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William Optics SWAN 40mm 2" vs Meade Series 4000 Super Plossl 56mm 2"


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Has anyone used long focal length 2" eyepieces such as the William Optics SWAN 40mm or the Meade Series 4000 Super Plossl 56mm with a Newtonian? Both seem capable of producing the same true field of view but how do they perform? Are there any distortions near the edge of the field of view?

Edited by starscy
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Used with what newtonian ? - the focal ratio will determine which would would best. Genrally for F/5 scopes 32mm is the optimum longest focal length eyepiece otherwise the exit pupil gets too large causing a number of viewing issues.

Edited by John
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So neither of the above options would make a good choice for a f/5 Newtonian? To optain the widest field of view and keep distortions to a minimum what would be the best eyepiece under £100?

Edited by starscy
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So neither of the above options would make a good choice for a f/5 Newtonian? To optain the widest field of view and keep distortions to a minimum what would be the best eyepiece under £100?

Thats a tough set of criteria !.

I know that Astro Baby uses a 38mm Skywatcher Panaview with her F/5 newt and enjoys it a lot. They cost £85 from First Light Optics. They are not aberration free right to the edge of course but are probably as good as it gets for under £100.

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The Sky-Watcher Panaview eyepieces seem to have the same specifications as the older Sky-Watcher SWA. The only difference appears to be the eyepiece construction. Anyone else noticed this?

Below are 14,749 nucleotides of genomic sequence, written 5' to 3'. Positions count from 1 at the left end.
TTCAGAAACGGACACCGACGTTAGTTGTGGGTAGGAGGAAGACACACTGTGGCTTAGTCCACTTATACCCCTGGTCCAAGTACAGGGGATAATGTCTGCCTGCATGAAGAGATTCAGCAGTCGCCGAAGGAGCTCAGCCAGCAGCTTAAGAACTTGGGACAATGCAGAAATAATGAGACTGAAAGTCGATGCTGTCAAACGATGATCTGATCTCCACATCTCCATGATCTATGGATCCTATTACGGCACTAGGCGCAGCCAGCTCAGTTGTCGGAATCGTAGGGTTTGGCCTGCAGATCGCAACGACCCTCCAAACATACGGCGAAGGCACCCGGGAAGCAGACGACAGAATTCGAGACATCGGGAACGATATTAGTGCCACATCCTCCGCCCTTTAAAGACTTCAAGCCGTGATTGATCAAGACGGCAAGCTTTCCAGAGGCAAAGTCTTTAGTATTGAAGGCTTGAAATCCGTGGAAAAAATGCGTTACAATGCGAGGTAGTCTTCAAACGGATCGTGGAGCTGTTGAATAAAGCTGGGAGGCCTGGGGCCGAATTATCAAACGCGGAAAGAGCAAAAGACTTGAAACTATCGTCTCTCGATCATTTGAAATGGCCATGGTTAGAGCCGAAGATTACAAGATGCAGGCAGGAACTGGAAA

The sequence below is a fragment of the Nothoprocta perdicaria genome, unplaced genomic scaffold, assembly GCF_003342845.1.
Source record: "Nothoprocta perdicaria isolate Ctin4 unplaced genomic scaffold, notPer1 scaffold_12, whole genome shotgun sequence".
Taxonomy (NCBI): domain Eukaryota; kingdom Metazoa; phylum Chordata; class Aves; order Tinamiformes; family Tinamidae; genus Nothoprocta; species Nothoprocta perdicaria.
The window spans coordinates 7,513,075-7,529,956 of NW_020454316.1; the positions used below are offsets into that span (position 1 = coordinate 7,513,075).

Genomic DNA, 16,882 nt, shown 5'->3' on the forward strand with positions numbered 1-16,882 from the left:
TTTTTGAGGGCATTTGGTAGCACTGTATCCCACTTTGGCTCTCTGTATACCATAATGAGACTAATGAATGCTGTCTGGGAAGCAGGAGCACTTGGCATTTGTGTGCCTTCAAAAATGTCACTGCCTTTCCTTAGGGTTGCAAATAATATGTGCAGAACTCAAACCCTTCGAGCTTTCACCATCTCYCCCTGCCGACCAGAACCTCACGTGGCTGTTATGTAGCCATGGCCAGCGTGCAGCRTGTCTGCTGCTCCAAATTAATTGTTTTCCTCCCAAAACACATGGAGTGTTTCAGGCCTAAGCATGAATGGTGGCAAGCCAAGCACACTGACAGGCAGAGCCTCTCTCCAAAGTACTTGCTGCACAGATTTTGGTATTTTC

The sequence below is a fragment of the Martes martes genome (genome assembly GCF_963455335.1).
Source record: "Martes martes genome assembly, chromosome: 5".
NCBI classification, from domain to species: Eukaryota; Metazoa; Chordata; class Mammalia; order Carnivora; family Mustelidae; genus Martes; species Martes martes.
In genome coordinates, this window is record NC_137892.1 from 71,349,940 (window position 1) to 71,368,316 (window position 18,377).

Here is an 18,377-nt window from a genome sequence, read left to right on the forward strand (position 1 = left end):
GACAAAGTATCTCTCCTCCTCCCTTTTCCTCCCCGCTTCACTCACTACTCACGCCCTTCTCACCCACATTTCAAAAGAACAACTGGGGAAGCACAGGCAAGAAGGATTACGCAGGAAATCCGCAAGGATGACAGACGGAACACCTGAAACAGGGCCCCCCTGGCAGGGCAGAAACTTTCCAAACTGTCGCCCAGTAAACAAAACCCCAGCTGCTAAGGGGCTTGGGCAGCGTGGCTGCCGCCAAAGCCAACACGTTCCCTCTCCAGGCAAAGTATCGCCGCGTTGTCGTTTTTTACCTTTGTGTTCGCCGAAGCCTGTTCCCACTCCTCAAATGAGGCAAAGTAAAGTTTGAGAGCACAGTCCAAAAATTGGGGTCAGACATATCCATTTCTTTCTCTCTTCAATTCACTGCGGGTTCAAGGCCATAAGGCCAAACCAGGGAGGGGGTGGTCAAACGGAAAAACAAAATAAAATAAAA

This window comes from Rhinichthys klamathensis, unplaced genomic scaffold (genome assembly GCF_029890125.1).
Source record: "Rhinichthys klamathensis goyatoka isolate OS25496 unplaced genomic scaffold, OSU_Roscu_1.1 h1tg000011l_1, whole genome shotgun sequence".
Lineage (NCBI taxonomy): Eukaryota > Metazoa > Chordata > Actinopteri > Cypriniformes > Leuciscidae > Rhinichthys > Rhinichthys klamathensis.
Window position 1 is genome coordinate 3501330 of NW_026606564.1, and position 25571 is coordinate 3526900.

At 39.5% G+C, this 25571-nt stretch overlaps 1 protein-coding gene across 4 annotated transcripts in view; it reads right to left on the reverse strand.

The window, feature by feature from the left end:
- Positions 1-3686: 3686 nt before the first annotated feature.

Edited by starscy
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A 40 mm would be OK in an F/5 if you are young enough to have an 8mm fully dilated pupil (like my kids). As we grow older pupils dilate to no more than 5-6mm, so 25-30mm is the largest usable. The TMB Paragon 30mm should be of interest, its getting the same kind of review as my 40mm (I have an F/10 scope so it gives a 4mm exit pupil), which has very low distortion, and is very well-corrected. My experience with a 22mm Nagler and 14 mm UWA suggests that even for terrestrial observation, these ultra-wides have tollerable pin-cushion distortion. For astronomical work, it is of no concern to me. The Nagler 31mm would then spring to mind (it is currently being discussed in another thread.

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On Friday night I borrowed a old Meade 50mm 2" eyepiece and used in in my F4.5 dob, I was amazed at the fov and the clarity. The eyepiece felt very comfortable to use, and only a little coma was detected.

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On Friday night I borrowed a old Meade 50mm 2" eyepiece and used in in my F4.5 dob, I was amazed at the fov and the clarity. The eyepiece felt very comfortable to use, and only a little coma was detected.

This does give you a 11mm exit pupil, so quite a bit of your aperture is unused. The light from the outer (expensive and heavy) inches of the aperture will be projected outside of your pupil, and will not reach your retina. If you are my age, with a 5-6 mm pupil, the effect is of halving the diameter of your telescope, and thus losing 75% of the light. Even with a youngster's pupil of 8 mm, almost half the light is being lost.

The comfort probably stems from the fact that moving your eye around a bit keeps you inside this massive exit pupil.

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This does give you a 11mm exit pupil, so quite a bit of your aperture is unused. The light from the outer (expensive and heavy) inches of the aperture will be projected outside of your pupil, and will not reach your retina. If you are my age, with a 5-6 mm pupil, the effect is of halving the diameter of your telescope, and thus losing 75% of the light. Even with a youngster's pupil of 8 mm, almost half the light is being lost.

The comfort probably stems from the fact that moving your eye around a bit keeps you inside this massive exit pupil.

I know exactly what you are saying and I was very surprised, I really thought before I used it that this would not work, but I was pleasently surprised.

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